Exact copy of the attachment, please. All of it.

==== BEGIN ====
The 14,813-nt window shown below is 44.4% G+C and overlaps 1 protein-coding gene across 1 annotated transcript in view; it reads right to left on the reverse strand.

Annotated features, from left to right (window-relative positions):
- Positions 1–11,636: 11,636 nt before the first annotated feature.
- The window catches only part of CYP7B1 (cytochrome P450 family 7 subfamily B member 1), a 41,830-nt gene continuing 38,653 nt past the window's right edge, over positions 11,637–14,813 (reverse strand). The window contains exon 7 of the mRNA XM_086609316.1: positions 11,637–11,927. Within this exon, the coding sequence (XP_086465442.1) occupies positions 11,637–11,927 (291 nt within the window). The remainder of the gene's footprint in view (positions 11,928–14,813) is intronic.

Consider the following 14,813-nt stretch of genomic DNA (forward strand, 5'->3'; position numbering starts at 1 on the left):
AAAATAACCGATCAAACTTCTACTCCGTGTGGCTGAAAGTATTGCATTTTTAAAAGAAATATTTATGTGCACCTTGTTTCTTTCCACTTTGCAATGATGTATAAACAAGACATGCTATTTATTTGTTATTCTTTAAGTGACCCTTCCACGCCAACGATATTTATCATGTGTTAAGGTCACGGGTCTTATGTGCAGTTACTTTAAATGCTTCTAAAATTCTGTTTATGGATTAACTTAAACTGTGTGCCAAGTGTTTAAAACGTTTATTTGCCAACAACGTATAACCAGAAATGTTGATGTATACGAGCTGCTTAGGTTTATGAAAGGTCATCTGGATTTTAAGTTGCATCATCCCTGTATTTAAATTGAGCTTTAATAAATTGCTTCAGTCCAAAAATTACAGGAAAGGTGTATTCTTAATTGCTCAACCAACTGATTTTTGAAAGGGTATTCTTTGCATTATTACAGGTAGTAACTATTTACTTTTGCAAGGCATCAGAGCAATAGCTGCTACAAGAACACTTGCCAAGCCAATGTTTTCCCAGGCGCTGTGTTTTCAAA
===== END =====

The 14,813-nt window shown below is 44.4% G+C and overlaps 1 protein-coding gene across 1 annotated transcript in view; it reads right to left on the reverse strand.

Annotated features, from left to right (window-relative positions):
- Positions 1–11,636: 11,636 nt before the first annotated feature.
- The window catches only part of CYP7B1 (cytochrome P450 family 7 subfamily B member 1), a 41,830-nt gene continuing 38,653 nt past the window's right edge, over positions 11,637–14,813 (reverse strand). The window contains exon 7 of the mRNA XM_086609316.1: positions 11,637–11,927. Within this exon, the coding sequence (XP_086465442.1) occupies positions 11,637–11,927 (291 nt within the window). The remainder of the gene's footprint in view (positions 11,928–14,813) is intronic.

Consider the following 14,813-nt stretch of genomic DNA (forward strand, 5'->3'; position numbering starts at 1 on the left):
AAAATAACCGATCAAACTTCTACTCCGTGTGGCTGAAAGTATTGCATTTTTAAAAGAAATATTTATGTGCACCTTGTTTCTTTCCACTTTGCAATGATGTATAAACAAGACATGCTATTTATTTGTTATTCTTTAAGTGACCCTTCCACGCCAACGATATTTATCATGTGTTAAGGTCACGGGTCTTATGTGCAGTTACTTTAAATGCTTCTAAAATTCTGTTTATGGATTAACTTAAACTGTGTGCCAAGTGTTTAAAACGTTTATTTGCCAACAACGTATAACCAGAAATGTTGATGTATACGAGCTGCTTAGGTTTATGAAAGGTCATCTGGATTTTAAGTTGCATCATCCCTGTATTTAAATTGAGCTTTAATAAATTGCTTCAGTCCAAAAATTACAGGAAAGGTGTATTCTTAATTGCTCAACCAACTGATTTTTGAAAGGGTATTCTTTGCATTATTACAGGTAGTAACTATTTACTTTTGCAAGGCATCAGAGCAATAGCTGCTACAAGAACACTTGCCAAGCCAATGTTTTCCCAGGCGCTGTGTTTTCAAA